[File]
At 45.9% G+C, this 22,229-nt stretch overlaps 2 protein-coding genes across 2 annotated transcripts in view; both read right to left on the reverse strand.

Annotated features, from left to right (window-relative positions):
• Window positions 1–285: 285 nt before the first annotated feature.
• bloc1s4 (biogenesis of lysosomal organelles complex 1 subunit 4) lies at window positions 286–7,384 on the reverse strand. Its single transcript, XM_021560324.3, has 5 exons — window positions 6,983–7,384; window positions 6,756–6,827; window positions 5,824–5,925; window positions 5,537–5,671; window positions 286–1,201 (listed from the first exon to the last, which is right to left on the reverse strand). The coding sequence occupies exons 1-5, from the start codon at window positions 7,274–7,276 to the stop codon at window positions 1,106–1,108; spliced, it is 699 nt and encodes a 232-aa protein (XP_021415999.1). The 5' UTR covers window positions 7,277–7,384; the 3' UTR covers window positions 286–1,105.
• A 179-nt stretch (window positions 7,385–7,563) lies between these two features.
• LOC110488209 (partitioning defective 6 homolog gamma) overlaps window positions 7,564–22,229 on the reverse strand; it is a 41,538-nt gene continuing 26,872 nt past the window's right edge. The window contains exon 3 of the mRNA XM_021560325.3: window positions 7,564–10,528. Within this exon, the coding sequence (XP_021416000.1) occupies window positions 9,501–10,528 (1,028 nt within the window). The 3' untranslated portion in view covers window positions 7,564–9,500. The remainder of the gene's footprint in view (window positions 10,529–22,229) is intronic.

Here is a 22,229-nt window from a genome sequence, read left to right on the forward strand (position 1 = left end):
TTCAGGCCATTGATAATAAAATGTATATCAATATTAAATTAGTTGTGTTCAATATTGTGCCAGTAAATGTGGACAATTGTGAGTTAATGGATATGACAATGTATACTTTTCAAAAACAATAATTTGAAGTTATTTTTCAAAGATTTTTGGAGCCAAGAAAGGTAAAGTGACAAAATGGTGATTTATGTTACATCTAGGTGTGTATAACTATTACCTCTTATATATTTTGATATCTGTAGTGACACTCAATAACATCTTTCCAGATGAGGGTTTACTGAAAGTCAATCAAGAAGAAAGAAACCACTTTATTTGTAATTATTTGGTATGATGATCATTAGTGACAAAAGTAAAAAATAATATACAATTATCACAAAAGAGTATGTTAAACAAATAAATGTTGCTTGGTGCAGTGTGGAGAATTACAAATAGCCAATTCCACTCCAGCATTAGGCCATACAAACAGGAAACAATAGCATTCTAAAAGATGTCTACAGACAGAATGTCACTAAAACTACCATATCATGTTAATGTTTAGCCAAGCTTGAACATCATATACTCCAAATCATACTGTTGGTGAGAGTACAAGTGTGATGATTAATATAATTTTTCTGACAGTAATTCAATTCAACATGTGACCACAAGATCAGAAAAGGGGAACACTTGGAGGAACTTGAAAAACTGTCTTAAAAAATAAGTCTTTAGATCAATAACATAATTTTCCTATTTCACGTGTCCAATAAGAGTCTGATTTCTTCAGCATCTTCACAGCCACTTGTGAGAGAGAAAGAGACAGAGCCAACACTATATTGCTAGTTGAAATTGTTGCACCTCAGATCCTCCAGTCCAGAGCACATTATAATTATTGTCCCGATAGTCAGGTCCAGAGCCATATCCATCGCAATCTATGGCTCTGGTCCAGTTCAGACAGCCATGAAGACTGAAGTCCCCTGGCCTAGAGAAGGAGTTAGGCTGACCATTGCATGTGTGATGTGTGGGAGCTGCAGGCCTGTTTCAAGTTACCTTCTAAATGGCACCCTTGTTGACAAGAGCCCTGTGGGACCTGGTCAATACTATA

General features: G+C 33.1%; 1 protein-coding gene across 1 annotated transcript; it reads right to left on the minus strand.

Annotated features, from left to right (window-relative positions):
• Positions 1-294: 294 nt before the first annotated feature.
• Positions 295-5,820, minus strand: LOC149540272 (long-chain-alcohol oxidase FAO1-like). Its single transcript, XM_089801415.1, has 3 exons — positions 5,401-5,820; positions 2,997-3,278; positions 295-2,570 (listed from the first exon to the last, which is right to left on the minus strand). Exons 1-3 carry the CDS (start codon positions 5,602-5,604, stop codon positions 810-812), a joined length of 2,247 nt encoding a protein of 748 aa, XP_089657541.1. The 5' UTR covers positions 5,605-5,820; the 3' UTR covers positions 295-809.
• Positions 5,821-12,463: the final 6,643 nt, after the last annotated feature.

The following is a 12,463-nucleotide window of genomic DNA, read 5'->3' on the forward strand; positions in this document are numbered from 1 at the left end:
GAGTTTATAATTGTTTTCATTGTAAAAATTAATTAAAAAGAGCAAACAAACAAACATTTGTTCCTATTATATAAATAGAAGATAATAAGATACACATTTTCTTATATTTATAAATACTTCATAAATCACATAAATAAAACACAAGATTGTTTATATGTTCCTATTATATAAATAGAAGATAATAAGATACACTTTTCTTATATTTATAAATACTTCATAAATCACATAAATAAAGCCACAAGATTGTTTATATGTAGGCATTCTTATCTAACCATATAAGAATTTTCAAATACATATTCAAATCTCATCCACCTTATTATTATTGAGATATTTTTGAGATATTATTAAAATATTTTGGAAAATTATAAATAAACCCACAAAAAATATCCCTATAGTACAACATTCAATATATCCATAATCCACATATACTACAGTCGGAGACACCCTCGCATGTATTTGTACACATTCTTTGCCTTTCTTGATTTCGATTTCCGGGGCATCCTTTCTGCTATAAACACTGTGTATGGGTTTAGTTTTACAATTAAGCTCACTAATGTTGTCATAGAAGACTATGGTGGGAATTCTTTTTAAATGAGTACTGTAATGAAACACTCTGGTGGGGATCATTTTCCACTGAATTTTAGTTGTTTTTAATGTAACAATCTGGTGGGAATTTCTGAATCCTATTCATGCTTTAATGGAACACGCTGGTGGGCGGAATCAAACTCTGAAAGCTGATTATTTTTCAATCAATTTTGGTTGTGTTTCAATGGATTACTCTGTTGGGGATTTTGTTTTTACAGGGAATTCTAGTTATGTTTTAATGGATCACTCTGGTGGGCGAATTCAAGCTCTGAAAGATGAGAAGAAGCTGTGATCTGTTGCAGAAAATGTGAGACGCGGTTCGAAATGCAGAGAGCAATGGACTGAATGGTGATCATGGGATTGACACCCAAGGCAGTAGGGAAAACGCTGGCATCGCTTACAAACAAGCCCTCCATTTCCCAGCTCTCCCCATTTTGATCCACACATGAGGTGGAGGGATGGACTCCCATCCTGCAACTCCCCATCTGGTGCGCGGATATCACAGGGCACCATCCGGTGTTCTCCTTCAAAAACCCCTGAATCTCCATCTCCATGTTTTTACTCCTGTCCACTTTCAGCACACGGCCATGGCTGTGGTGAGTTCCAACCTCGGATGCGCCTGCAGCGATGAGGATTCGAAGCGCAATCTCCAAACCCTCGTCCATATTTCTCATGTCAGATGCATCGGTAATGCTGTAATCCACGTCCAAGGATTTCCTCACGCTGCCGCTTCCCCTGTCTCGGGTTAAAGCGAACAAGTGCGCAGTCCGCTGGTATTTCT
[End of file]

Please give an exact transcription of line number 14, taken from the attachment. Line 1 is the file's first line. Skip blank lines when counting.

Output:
The following is a 12,463-nucleotide window of genomic DNA, read 5'->3' on the forward strand; positions in this document are numbered from 1 at the left end: